Jan 24, 2018 - is intended to provide a practical methodology to guide you as expeditiously as. A roasting plant to the reality of operating one.
Hello Home Barista. Long time reader but I've never posted. I'm Andrew Russo and I've recently written a short history of the Probat company. The reason I'm posting today is I've had a plethora of people ask me for resources on the old Probats. In the interest of education and improving our knowledge, I'm making them available to anyone for free. As I gather more I will make them available and post updates as I now know how to find them. I also have patent documents but those are from the 19th and early 20th centuries and do not directly correspond to successful roasting (unless you're about to buy a Spherical Roaster and a coal deposit to fire it up with).
Documents Include:.1994 L5 and L12 Manual.1958 UG45 Advertisment (German).L5 Info Sheet (Date Unknown, German).UG22 Manual Dated 24 Feb, 1967.UG and L Info Sheets (Some German, Some English) Dates Unknown Dropbox Link: By reading them you can glean some information on how these roasters operate, their damper systems, and even their airflow. If you have any questions or care to provide me with some translations (my German is rusty but I'm working on it. I took French so there's some historical battle going on there.) I will include them in the public folder. I am also willing to answer any questions on old Probats and if I can not get you an answer I will refer you to someone that can. Now go forth and roast. If you care to donate coffee to the cause, I'm always open for something to brew at home.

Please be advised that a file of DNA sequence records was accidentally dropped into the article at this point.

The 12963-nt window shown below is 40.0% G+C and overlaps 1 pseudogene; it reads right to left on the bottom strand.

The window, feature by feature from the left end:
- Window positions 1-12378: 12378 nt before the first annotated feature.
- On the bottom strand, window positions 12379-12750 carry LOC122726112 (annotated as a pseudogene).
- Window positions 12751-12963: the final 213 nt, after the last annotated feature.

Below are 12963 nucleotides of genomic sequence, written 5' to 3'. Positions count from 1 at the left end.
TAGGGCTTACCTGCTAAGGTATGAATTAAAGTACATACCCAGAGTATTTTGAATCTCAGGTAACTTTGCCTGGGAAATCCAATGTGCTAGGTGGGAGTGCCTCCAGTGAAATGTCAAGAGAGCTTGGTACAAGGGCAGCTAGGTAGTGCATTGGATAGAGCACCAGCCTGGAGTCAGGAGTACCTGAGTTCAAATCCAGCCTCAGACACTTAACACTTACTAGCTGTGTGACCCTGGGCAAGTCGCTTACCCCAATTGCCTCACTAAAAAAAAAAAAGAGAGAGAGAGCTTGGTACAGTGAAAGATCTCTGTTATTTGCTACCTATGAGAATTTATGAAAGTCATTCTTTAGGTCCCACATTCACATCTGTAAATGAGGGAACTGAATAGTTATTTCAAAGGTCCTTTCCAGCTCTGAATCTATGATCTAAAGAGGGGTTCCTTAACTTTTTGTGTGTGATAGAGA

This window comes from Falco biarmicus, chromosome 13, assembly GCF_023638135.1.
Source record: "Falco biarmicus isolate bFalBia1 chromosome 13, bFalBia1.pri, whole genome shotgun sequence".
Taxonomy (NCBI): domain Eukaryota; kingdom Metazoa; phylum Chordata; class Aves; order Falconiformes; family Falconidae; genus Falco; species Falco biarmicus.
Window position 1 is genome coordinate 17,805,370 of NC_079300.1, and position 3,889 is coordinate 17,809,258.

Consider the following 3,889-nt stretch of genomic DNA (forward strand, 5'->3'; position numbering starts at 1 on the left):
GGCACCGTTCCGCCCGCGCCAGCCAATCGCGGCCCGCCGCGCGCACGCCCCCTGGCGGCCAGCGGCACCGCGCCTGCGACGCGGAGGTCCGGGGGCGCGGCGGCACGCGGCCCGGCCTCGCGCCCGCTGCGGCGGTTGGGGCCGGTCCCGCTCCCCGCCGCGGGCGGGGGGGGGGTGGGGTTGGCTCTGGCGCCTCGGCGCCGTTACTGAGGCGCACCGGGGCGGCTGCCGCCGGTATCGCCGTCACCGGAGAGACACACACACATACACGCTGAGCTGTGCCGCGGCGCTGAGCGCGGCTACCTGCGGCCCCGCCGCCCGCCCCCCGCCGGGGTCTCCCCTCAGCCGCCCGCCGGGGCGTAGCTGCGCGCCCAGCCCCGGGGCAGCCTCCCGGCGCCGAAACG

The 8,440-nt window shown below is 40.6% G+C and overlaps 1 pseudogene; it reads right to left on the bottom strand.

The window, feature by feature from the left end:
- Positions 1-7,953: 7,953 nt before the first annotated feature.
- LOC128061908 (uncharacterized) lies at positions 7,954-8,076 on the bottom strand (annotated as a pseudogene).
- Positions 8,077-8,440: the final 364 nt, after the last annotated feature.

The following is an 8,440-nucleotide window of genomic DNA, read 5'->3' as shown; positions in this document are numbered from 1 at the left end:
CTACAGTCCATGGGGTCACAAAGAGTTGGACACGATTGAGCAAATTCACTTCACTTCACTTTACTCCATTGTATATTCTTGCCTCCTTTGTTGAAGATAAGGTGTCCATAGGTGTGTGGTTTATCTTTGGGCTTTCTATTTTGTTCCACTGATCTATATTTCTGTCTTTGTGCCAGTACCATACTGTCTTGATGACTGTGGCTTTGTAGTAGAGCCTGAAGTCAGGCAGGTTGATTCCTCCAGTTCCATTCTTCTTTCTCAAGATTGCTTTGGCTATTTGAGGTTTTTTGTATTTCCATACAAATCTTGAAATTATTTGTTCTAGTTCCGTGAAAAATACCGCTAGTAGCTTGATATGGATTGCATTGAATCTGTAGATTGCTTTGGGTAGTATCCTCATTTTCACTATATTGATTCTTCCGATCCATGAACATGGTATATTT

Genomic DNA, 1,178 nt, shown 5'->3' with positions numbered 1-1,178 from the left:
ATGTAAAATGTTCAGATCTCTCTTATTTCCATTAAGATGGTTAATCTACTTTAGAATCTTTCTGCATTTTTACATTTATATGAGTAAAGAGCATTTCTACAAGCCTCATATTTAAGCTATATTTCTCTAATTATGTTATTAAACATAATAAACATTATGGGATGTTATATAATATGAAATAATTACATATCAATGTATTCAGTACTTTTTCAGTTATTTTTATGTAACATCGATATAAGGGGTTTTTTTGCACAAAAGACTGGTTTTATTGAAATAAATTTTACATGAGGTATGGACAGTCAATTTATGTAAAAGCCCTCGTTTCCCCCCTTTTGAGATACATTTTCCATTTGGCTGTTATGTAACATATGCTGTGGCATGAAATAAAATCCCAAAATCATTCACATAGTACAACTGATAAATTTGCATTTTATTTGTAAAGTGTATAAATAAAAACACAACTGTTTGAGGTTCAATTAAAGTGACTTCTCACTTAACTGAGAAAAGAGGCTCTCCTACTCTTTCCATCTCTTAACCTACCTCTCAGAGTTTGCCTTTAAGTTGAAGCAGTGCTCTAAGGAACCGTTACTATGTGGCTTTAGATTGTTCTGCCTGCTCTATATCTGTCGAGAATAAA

That's a great resource, Andrew. I've found a pretty good method for translation into languages where one isn't totally fluent. I did so as a trade with one of our members (rotchitos), whose is written in French. I used online machine translation and then corrected it based on what I know about the topic and to improve style. Since there were many photos I could see what was going on. I also clarified with him where he had used slang or technical jargon.
We went back and forth via the translation service until we agreed. Although my translation may not be word for word, it is a good English equivalent of what was intended in French.